Water in the form of rain plays a significant role in "The Block Party." For a week following Lorraine's rape and Ben's murder, it rains steadily, trapping the residents of Brewster Place inside their apartments. It prevents them from gathering and openly discussing the twin tragedies. Nevertheless the ugly reality of these events cannot be ignored. The women dream of Lorraine in her blood-soaked dress, and little girls wake up screaming. Some women begin to view the unrelenting rain in religious terms—as a biblical sign—although they are not ready to look more closely at its meaning. On the day of the block party the rain returns with a vengeance. This time the deluge washes the metaphorical blindness from their eyes and forces them to look at the bloodied wall and recognize that it stands for everything that holds them back and murders their dreams. There is a sense of purification and renewal as the rain drenches the women while they tear down the offending wall.


In The Women of Brewster Place, color is used to symbolize unity among the women as well as their individuality. While serving as a common bond, it helps establish their separate identities. Color also serves as a metaphor for the emotional component of life events.

In the prologue, "Dawn," the dark-skinned "Afric" tenants of Brewster place are described as multicolored, with "nutmeg arms" or "ebony legs" or "saffron hands." These colorful descriptions are enriched with additional sensory elements: "nutmeg" suggests spiciness; "ebony" suggests strength; "saffron" is associated with love and lust as well as fertility.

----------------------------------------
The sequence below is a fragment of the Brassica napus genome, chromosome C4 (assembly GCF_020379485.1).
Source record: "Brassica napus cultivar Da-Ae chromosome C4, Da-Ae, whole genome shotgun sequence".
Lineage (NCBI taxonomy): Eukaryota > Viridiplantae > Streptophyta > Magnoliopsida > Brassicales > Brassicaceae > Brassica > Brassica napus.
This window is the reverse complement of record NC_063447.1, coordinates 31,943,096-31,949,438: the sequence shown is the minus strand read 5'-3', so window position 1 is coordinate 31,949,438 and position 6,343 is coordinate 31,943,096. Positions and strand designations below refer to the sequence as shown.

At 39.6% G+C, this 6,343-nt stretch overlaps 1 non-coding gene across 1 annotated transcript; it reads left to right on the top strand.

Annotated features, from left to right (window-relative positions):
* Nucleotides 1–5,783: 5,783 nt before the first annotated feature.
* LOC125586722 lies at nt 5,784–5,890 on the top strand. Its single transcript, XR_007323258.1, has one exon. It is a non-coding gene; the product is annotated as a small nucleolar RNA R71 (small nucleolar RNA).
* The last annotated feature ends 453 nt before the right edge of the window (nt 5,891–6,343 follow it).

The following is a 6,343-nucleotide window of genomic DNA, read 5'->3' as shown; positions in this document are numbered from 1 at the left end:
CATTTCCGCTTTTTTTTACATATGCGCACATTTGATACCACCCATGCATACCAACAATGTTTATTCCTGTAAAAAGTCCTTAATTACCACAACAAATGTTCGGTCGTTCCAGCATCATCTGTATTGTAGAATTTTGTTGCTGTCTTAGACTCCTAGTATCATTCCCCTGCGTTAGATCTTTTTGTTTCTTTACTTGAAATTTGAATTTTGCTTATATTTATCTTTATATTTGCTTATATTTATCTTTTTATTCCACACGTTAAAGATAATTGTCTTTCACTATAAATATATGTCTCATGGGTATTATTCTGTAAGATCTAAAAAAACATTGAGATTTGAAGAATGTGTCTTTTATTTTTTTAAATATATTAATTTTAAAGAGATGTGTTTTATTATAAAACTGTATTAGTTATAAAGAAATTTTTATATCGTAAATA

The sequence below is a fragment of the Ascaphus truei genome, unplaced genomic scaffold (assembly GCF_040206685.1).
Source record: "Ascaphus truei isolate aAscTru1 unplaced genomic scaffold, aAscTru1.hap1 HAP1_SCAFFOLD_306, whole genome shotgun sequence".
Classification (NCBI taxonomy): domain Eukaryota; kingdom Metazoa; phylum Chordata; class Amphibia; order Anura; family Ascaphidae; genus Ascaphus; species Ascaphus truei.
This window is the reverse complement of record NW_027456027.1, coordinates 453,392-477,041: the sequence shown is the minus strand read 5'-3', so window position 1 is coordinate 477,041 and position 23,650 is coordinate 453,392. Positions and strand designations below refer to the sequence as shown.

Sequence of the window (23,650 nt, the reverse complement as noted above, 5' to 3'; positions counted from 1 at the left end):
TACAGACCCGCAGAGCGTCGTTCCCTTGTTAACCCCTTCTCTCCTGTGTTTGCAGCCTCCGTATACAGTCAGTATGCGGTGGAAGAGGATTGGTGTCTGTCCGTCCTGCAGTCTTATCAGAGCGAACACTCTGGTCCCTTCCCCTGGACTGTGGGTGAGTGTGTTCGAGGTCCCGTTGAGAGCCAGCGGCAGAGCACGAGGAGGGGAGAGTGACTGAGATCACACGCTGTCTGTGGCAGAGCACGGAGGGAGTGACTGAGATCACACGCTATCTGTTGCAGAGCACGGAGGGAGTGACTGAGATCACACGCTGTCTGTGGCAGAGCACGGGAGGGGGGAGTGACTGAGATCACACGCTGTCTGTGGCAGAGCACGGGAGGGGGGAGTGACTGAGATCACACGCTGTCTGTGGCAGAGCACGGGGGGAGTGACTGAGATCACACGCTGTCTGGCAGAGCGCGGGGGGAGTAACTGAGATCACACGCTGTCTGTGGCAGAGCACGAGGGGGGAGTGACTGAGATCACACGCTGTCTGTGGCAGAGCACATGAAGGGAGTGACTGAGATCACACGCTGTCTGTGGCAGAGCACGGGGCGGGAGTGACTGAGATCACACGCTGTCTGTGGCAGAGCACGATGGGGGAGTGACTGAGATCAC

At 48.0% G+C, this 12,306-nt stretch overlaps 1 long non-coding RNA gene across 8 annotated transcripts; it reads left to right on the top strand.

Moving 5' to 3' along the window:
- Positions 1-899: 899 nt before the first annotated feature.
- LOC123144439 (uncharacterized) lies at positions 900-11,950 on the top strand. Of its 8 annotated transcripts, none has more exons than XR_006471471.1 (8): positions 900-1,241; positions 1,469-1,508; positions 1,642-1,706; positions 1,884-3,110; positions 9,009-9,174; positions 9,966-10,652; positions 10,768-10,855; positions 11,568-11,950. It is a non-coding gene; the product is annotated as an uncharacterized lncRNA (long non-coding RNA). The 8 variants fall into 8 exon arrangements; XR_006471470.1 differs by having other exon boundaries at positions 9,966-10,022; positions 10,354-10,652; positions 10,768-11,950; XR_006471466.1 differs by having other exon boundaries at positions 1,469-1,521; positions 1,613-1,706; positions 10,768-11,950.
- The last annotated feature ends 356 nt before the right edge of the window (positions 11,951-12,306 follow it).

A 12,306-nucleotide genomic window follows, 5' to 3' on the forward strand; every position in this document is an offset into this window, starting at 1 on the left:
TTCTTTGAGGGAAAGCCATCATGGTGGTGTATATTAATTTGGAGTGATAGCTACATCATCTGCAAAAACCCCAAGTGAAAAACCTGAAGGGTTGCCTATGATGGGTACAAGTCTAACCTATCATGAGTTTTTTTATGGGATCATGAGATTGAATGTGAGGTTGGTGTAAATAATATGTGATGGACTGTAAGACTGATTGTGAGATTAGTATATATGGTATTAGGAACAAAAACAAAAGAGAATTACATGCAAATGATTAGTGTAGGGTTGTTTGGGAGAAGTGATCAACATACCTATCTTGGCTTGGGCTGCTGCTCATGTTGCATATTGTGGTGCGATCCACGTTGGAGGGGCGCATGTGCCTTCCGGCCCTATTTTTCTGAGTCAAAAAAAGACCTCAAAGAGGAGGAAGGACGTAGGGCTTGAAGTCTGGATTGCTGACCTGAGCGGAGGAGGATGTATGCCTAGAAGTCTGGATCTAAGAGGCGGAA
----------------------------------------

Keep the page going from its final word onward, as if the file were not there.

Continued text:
Individually the characters featured in the novel have their own distinct skin color. For example, Mattie is described in terms of ebony and rich, double cocoa. Butch Fuller, who seduces her, has cinnamon-red skin, as does Mattie's son, Basil. Eva Turner's skin is white with yellow undertones, and her eyes are blue, indicating her mixed ethnic heritage. Kiswana is described as golden, and her mother is copper-skinned.

Color as a metaphor for the emotional component of an event is illustrated by the "yellow mist" that surrounds the lesbian couple in "The Two." It conveys the unwholesomeness of the rumors being spread about Lorraine and Theresa. The yellow mist isolates the two and surrounds them with suspicion. The black and green colors of Lorraine's dress on the night she is raped carry emotional significance as well, especially when the color red is added. Black, green, and red are the colors of the Pan-African flag, which represents a worldwide black liberation movement of the 1920s. Lorraine in her blood-stained black and green dress comes to the women in their dreams and, like the flag, moves them to emotionally unite. In Mattie's dream, they become a liberating force that tears down Brewster Place's wall.